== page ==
But as Brian said: the plot is secondary. Look at the famous Russian authors. For Tolstoy and Dostoyevsky the plot was nothing. It was all about the people, all about exploring reactions and motivations and character. I can't think of a classical novel that had a romping plot-line. Most of the classics are classics because they explored something real in human nature. They touched on things common to us all but rarely articulated.
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Old 11-26-2017, 11:34 AM
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It depends on the personality of the person reading the story. For me it's unpredictability. I need a story to have twists that, while still in keeping with the workings/internal logic of the story, events don't feel like they are meant to happen.
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Old 11-26-2017, 04:20 PM
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Originally Posted by DwayneA View Post
still sounds confusing to me


Itís also a matter of what kind of writing youíre talking about. Some of the genre fiction, like fantasy, adventure, and some sci-fi stuff are based on The Heroes Journey. You might read Joseph Campbellís book on the subject if this is your thing.

Literary fiction may have a looser or minimalist plot line and be more about internal struggle. There are books I love where almost nothing happens outside of the characters heads.

These arenít rules of course, but it might be helpful to know what kind of writing youíre talking about.




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Old 11-27-2017, 01:33 AM
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Originally Posted by DwayneA View Post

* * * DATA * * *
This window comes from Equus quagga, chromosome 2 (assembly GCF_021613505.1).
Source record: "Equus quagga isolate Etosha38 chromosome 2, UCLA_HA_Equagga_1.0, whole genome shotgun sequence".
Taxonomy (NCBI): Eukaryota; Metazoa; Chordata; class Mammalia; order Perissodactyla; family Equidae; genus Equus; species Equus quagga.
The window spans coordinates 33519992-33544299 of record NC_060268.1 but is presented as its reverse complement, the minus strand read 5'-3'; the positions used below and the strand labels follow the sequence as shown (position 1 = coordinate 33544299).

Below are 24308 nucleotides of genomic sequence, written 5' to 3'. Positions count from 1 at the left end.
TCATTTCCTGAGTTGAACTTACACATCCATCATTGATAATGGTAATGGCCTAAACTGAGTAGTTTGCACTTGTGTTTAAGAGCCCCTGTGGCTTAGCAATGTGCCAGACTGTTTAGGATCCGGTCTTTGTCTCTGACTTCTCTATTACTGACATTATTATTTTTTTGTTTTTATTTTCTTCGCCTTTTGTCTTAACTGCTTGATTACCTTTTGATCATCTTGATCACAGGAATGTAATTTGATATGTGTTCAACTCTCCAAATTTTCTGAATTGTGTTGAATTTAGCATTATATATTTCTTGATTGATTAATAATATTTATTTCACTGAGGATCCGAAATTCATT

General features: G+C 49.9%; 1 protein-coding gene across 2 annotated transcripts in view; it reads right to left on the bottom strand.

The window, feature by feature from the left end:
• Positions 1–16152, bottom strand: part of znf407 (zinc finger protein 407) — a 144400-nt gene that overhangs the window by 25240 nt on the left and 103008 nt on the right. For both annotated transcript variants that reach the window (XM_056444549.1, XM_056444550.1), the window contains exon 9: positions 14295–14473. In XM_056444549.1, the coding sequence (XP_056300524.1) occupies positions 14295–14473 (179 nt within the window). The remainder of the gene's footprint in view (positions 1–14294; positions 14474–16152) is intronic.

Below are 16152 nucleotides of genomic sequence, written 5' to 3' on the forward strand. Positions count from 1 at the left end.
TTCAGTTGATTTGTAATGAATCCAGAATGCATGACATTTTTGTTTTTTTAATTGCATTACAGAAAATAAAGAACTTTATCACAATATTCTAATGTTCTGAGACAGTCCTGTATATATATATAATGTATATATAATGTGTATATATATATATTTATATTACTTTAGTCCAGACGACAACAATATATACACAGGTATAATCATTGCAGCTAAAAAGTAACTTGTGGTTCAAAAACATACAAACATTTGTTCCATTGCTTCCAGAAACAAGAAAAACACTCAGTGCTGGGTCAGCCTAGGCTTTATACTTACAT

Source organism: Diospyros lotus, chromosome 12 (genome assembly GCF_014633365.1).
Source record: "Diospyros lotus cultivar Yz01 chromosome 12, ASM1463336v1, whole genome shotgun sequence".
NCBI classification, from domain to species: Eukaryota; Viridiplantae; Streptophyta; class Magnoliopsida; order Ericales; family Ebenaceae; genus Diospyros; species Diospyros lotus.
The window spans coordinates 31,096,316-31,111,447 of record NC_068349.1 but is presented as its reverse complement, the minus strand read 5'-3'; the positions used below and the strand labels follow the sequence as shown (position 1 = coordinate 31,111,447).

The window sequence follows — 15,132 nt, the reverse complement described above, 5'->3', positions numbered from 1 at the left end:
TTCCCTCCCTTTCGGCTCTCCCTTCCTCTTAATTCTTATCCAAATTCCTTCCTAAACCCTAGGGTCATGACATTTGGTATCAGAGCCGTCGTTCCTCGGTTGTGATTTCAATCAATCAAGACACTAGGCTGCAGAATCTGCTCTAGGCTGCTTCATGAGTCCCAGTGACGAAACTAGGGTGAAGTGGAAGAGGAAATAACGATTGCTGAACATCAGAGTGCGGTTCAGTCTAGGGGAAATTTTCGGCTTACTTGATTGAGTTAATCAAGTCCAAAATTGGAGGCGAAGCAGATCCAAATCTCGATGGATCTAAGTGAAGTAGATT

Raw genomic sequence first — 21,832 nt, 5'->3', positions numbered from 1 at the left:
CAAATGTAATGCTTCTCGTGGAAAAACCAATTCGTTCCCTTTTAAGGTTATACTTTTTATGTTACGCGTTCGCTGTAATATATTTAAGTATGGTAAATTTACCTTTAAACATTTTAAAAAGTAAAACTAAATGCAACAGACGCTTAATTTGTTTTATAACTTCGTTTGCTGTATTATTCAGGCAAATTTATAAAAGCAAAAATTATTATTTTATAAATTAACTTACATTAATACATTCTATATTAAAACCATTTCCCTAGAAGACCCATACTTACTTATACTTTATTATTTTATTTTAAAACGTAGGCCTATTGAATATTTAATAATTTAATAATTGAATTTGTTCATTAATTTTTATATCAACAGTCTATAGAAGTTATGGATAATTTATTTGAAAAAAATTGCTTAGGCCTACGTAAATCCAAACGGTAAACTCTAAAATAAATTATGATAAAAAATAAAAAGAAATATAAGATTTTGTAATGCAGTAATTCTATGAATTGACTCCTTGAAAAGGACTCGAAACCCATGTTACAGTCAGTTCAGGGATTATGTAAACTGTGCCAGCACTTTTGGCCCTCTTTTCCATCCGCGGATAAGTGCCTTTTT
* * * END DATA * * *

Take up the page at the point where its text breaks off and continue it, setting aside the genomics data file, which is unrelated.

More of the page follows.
I have read online concensus' for various films on Rottentomatoes and certain game reviews on gamespot about them having a thin plot. Exactly what is meant by a thin plot? What's the difference between a strong plot and a weak plot?


("...just whatever makes it pulling I guess..." ventured the goblin hoping to be forgiven for the way he wrote though, then adding "...where if not, then who cares how well it is actually written, or however much it is credible or incredible even, for simply the reader won't follow the plot down its path, nor get caught under its spell neither, so online writing is ever a benchmark of "pulling" under a yardstick of "hitcount", where the rest is mere conjecture between us...", to which the goblin simply asked in return "...and what would pull you towards this pen here, where more folks read "short interactive content" than most anything else today, yet you tell me how many writers actually see their posts as the entry point to their readers now, where if you ever get to see things as I do, then you'll just know that the plots begins with the post itself as it pulls one under its spell by prompting a vision from within one...", but that was just goblins for you, where they too were whatever one saw of them he guessed, adding "...so if you see what I mean how do I look now...)

Last edited by fleamailman; 11-27-2017 at 02:08 AM..